Creating custom widgets

Written by Bo Thorsen


Creating custom widgets is not a hard problem, but there are a few things you should consider. Here I present a simple list of what you should at least consider doing. I won’t handle the case where you build a widget that is just a container with children, because this is not a “real” custom widget. This is about creating a completely new widget that is not included in the standard list of widgets. 

This blog is meant as a check-list you can go to, when you create a new widget. Just run through the items below and you are well on your way to creating a good widget that will serve you well in many different circumstances. What you won’t see here is a deep and thorough discussion of how to do each of them. But I will give you a bunch of hints and tips on how to do a properly good job when you are tasked with creating a custom widget.

The list of things you need to consider are the following:

  • Sizing for layouts
  • Size policy
  • Focus policy
  • Painting
  • QStyle support
  • Input handling
  • Properties
  • Signals and slots
  • Designer plugin

This is perhaps a surprisingly long list. And there will be some of those you won’t need to handle.

If you don’t have a lot of experience with creating custom widgets, you should go through the items below methodically. As you gain experience, this simple list will be enough. And, of course, later you won’t need it at all.

Download Check-List

Make custom widget development easier for yourself by saving this check-list and using it whenever you start a new widget.

Sizing for layouts / size policy

One of the things you should always do is handle sizing. This is not needed, if you don’t use layout managers, because then the sizing of this widget will be handled from the outside. But in my almost 21 years as a Qt developer, I have so far not seen a single case where it was a good idea not to use the layouts.

The one thing you must do is to give it a size hint. Just override the sizeHint() method and return the proper size for this widget. The trick is to figure out what the proper size is. In some cases this will rely on font size, or the contents. In those cases, you need to notify the layout system that the size hint has changed, if the content or font changes. You do this by calling updateGeometry().

For a few widgets, the height depends on how wide the widget is set, or the width depends on the height. In these cases, override the heightForWidth or widthForHeight methods. Those are pretty rare, though.

It is the size policy that tells the layout managers how to use the size information from the widget. These size policies are the one thing that most other window layout systems miss, and it’s the key to fully using the Qt systems power. You need to set those correctly. In an upcoming blog entry, I will go into detail about the layouts and the size policies, so I will only briefly mention those here. In most cases you simply call setSizePolicy() with the policies for vertical and horizontal. These can be overwritten by the users of this widget class, but it’s important that you set reasonable defaults. Find the proper size policies in the documentation. It’s a good tip to look at the value, because the flags are to me a very good hint at what the size policies really do – in many cases better than the description text. Finally, remember that many widgets have different size policies for vertical and horizontal.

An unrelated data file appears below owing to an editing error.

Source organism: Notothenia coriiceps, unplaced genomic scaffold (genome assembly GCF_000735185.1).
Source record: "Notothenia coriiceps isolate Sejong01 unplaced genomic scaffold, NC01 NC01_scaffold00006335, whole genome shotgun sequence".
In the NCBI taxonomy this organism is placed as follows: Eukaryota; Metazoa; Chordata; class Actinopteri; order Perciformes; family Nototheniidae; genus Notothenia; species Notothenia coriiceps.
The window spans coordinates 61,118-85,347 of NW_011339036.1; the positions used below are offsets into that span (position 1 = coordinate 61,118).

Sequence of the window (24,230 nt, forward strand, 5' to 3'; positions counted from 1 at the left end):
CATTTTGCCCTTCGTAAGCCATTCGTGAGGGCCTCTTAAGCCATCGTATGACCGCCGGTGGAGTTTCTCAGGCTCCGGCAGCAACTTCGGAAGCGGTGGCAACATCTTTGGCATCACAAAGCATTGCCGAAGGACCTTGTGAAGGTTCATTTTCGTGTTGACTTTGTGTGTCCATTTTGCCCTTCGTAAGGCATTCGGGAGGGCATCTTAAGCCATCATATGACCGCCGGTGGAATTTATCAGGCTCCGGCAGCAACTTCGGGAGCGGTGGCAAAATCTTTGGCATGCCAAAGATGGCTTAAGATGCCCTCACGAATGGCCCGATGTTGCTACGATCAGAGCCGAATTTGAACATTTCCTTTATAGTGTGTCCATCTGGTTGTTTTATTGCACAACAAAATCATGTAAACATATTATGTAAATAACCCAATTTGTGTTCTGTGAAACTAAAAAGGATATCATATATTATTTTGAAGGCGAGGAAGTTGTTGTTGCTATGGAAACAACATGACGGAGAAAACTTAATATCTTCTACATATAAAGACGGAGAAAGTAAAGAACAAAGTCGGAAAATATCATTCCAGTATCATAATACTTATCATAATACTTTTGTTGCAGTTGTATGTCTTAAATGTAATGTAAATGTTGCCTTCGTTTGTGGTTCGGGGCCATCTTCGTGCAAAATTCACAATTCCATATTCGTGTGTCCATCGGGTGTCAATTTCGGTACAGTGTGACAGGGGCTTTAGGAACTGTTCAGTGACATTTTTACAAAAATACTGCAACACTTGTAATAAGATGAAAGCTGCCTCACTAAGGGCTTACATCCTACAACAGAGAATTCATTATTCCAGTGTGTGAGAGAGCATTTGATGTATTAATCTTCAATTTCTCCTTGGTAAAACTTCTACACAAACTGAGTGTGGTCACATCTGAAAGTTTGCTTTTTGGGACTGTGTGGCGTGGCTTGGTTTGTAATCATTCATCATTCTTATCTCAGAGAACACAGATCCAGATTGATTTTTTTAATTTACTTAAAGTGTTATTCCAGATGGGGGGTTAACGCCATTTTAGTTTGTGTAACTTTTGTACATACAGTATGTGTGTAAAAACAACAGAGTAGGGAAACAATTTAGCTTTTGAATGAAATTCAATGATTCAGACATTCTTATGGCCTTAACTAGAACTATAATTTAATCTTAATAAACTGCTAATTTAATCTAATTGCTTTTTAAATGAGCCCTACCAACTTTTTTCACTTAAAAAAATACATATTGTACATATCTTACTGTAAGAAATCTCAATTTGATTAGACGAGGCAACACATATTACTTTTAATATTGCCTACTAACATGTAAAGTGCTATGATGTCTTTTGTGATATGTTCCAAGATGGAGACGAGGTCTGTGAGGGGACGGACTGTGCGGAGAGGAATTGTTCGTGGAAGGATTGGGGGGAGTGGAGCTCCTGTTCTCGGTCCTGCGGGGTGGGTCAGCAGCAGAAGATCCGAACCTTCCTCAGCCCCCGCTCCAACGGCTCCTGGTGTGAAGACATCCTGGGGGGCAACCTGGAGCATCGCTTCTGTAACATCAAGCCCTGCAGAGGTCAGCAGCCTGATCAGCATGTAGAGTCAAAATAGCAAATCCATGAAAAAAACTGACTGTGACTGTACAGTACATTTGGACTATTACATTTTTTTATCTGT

Focus policy

The focus policy is quite simple, as it’s only about keyboard input. There are basically only two that makes sense: No focus or strong focus.

Once you have focus, the keyboard events will go to this widget.

Note that you can get keyboard events even if this has a no focus policy, if the widget has children with focus, who doesn’t accept the keyboard events. But this is admittedly a rare thing to do. Usually, if you set no focus, then you don’t add keyboard handlers.


Unless you are creating an invisible container widget, you are of course going to need some painting. Implement the paintEvent() method. This is only mentioned for completeness, and I won’t go into details with it.

QStyle support

There are basically two things you need to do on the widget side, if you’re using a QStyle. Those are to implement the size hint and paint event by just calling the style.

In both cases, you need a style option. Initialize that and call the proper method on the current style. I usually create a private method on the d-pointer that sets up the fields of the style option. Remember that the base QStyleOption has an initFrom() method that sets up the standard QWidget fields.